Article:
FA Cup: Has the World's Oldest Cup Contest Finally Lost Its Magic?
As the world's oldest football knockout competition, The FA Cup has played a storied role in the history of the beautiful game.
For over a century, the FA Cup Final has been an indelible part of English national consciousness. If you weren't lucky enough to go to the game, the whole of FA Cup Final Saturday would build up to 3 p.m., where all eyes would be on Wembley.
Rival broadcasters ITV and the BBC would start their coverage earlier and earlier each year to pull in viewers. One season, coverage started at 8 a.m. on the Saturday morning and some of the hours were filled with a snooker tournament!
The final generated so much excitement that teams would always release a single during the build up: who could forget The Anfield Rap?!
The FA Cup Final has also produced some fantastic games over the years.
In 1977, Manchester Utd denied Liverpool a treble-winning season with a brilliant 2-1 victory.
In 1988, Wimbledon pulled off one of the biggest giant-killing feats of all time, also denying Liverpool a league and cup double near the height of their European pomp.
More recently in 1996, Eric Cantona's ice-cool finish was enough to separate Manchester Utd and Liverpool in a highly memorable match. (This writer realizes that Liverpool were on the losing side in all three examples, but no bias is intended!)
With the 132nd edition of the FA Cup Final approaching, however, the showpiece match of English football does not appear to be in such good health.
As Wigan prepare to face Manchester City at Wembley, there is none of the usual fanfare. Suffice to say, neither team has put a celebratory song in the charts.
The Latics find themselves in yet another Premier League relegation battle, and some may even view the match as a distraction in their quest for top-flight survival.
Manchester City, meanwhile, will view the trophy as nothing more than a distant consolation prize after their feckless attempt at retaining their Premier League title.
In years gone by, there would be no other games on the weekend of the FA Cup final. This year we have a full Premier League program, along with championship playoffs. There's even a Premier League match earlier on the same day.
Without a day dedicated to it, the final has certainly lost its sense of occasion.
Another bone of contention is that kickoff time has once again been shifted from its traditional 3 p.m. slot to 5:15 p.m. in order to maximise potential viewing figures. This move appears to have been made at the expense of the fans in attendance, who may struggle to get back home on public transportation after the match.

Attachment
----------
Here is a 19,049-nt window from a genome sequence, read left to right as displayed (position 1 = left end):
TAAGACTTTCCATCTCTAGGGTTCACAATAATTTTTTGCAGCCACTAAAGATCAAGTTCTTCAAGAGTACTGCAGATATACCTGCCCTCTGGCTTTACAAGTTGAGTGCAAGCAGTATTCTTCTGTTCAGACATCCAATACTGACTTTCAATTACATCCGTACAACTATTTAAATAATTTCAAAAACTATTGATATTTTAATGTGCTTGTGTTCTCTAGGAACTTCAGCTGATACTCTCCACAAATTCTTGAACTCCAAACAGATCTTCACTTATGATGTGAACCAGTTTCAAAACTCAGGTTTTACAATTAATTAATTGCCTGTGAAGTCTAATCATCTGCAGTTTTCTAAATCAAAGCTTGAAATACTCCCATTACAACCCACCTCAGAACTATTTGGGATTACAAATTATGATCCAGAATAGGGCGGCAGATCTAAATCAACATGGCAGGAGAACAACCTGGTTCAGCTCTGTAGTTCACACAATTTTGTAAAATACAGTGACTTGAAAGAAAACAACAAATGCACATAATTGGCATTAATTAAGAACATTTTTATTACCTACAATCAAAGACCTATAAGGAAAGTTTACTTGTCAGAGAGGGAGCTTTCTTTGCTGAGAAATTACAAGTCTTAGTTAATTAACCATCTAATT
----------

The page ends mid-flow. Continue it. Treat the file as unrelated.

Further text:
The struggle for TV viewing figures is indicative of the decline of the competition.
In decades gone by, every man and his dog would stop and watch the game. According to Sky, over 11 million people in the UK watched Roberto Di Matteo's early goal for Chelsea against Middlesbrough. Five years later when Chelsea met Arsenal, there were only 6.3 million viewers. Only 5.6 million watched Portsmouth face Cardiff in 2008.
The calibre of competitors in the final may have something to do with the decline in interest. In the '80s and '90s, the final was dominated by Manchester Utd, Chelsea, Liverpool and Arsenal.
Watching Portsmouth play a championship side seems much less glamorous in comparison.
The trend of big clubs taking the competition less seriously has created less appetising finals. In this campaign, Arsenal, Liverpool, Spurs, QPR, Aston Villa and Norwich were all eliminated by lower league competition. Unexpected defeats are all part of the excitement of the FA Cup, but too many of them certainly detract from the quality in the latter stages of the competition.
Perhaps the death knell for the competition was Manchester Utd's unprecedented decision to pull out of the competition in 2000. Instead of defending the trophy they won the previous year, they chose to focus on competing in the Club World Cup (which they were eliminated from after failing to clear the group stage).
As Wigan enter Saturday's match with their minds elsewhere and Manchester City assuming a win, it's a sad fact that this game is seen as little else but a distraction for clubs of all sizes and statures.
The cup may even have lost its shine for lower league clubs, for whom it has always been an opportunity to punch above their weight.
Many Millwall supporters, for example, viewed their incredible journey to the semifinals as a distraction from a fairly dismal campaign in the Championship, from which they could have been relegated on the final day last weekend.
In an era of packed fixture lists and high financial rewards for finishing well in the league, the FA Cup seems to have become a relic of the past. Unless the prize is made greater (a Champions League playoff place perhaps?) the decline will only continue.
The FA Cup isn't going anywhere, but sadly it's magic disappeared long ago.
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